Physical abuse warning signs can include unexplained injuries such as bruises, fractures, cuts, sores, burns, and pressure marks.

Emotional abuse may present as unexplained or uncharacteristic changes in mood and behavior, self-isolation, and withdrawal from previously engaged activities.

Financial abuse warning signs include a sudden or slow onset of an inability to afford amenities.  The person may be excessively gifting money to an organization, a friend, a family member, or companion.  A caregiver, family member or Power of Attorney may have control of the person’s finances, and still the needs of the elder person are not being met.  Financial abuse also occurs when the person has signed away property, money, or assets but is unable to comprehend what the transaction means.

Neglect warning signs include lack of basic hygiene, appropriate clothing, food, and medical care.  The elder person may be unkempt, have an odor, bedsores, sudden unexplained weight loss, or dehydration.  The person may also be left unattended or in bed without proper care.  Their home or environment may be dirty, cluttered, in disrepair, lack heating, water, electricity, and appropriate appliances.

With any type of abuse there are also some warming signs not directly related to the person.  These may include actions of the caregiver such as isolating the person, being verbally or physically aggressive, or frequenting financial institutions.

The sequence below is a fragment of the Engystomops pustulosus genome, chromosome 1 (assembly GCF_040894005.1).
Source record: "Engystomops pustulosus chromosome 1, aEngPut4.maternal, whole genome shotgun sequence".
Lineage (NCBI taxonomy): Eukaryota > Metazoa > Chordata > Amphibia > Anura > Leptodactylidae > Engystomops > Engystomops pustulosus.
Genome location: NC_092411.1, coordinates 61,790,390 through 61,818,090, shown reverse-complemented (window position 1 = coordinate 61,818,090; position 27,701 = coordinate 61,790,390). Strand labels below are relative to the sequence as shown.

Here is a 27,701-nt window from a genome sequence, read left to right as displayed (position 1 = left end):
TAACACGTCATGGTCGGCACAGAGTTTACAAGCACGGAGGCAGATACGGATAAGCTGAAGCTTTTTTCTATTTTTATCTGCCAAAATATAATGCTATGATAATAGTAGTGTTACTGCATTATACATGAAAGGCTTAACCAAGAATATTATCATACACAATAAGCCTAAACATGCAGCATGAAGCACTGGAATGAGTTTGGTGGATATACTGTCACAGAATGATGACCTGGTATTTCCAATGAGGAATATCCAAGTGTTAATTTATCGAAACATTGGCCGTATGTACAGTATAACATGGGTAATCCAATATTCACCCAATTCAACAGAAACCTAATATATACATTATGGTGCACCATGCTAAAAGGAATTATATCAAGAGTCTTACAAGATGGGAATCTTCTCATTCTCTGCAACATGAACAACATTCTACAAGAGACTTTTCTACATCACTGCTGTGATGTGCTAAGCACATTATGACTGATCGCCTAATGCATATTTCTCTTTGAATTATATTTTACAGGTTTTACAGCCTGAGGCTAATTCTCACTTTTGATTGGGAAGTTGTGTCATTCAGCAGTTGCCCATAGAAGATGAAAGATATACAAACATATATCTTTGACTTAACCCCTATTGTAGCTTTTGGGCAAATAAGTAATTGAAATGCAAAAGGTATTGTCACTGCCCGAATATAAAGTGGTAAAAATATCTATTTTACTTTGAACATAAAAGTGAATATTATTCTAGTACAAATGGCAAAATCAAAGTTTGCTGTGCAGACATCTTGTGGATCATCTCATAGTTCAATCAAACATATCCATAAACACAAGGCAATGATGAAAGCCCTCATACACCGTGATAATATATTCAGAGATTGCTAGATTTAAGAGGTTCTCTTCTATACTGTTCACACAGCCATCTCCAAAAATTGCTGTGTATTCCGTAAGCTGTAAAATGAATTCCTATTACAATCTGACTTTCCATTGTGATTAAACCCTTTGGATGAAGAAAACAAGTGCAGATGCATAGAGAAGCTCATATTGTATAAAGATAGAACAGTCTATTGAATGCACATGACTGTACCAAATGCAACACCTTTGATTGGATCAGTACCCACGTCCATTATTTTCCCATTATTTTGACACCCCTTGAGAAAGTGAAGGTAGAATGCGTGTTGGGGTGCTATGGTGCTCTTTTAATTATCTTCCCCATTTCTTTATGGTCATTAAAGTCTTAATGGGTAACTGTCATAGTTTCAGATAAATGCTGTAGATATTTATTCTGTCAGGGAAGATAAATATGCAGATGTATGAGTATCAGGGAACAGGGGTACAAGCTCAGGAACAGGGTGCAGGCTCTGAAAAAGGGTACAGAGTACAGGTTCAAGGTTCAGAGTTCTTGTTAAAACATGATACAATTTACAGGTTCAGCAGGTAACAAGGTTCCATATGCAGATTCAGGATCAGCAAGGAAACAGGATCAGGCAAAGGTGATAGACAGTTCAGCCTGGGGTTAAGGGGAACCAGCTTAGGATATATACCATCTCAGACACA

Reporting of Abuse

Anyone suspecting an elder person is being abused should report their suspicion. When reporting abuse, the person making the report does not need to prove or have proof that abuse has actually taken place.  If the person is in immediate danger, 911 should be contacted.  When the situation is not life-threatening, the local Adult Protective Service agencies should be notified.  The person making the report cannot be identified to the abuser or the alleged victim.  There are specific guidelines and regulations for the reporting of suspected abuse within facility settings.  Persons such as physicians, caregivers, persons responsible for the care or custody of the elder, licensed staff, clergy, and ombudsman are required to report any suspicions of elder abuse.

Abuse Prevention

The best way to decrease the elder abuse by caregivers is to focus on preventing the abuse before it occurs.  In order to do this, the facility should focus on the screening of staff and volunteers, training and stress reduction.  These trainings may include definitions and understanding of the types of abuse (including examples), recognition and awareness of signs of possible abuse, requirements for reporting abuse, intervention methods related to dealing with aggressive and/or inappropriate behaviors of residents, and stress reduction.   Through proper and effective development of screening processes and training, facilities can help to decrease the prevalence of elder abuse.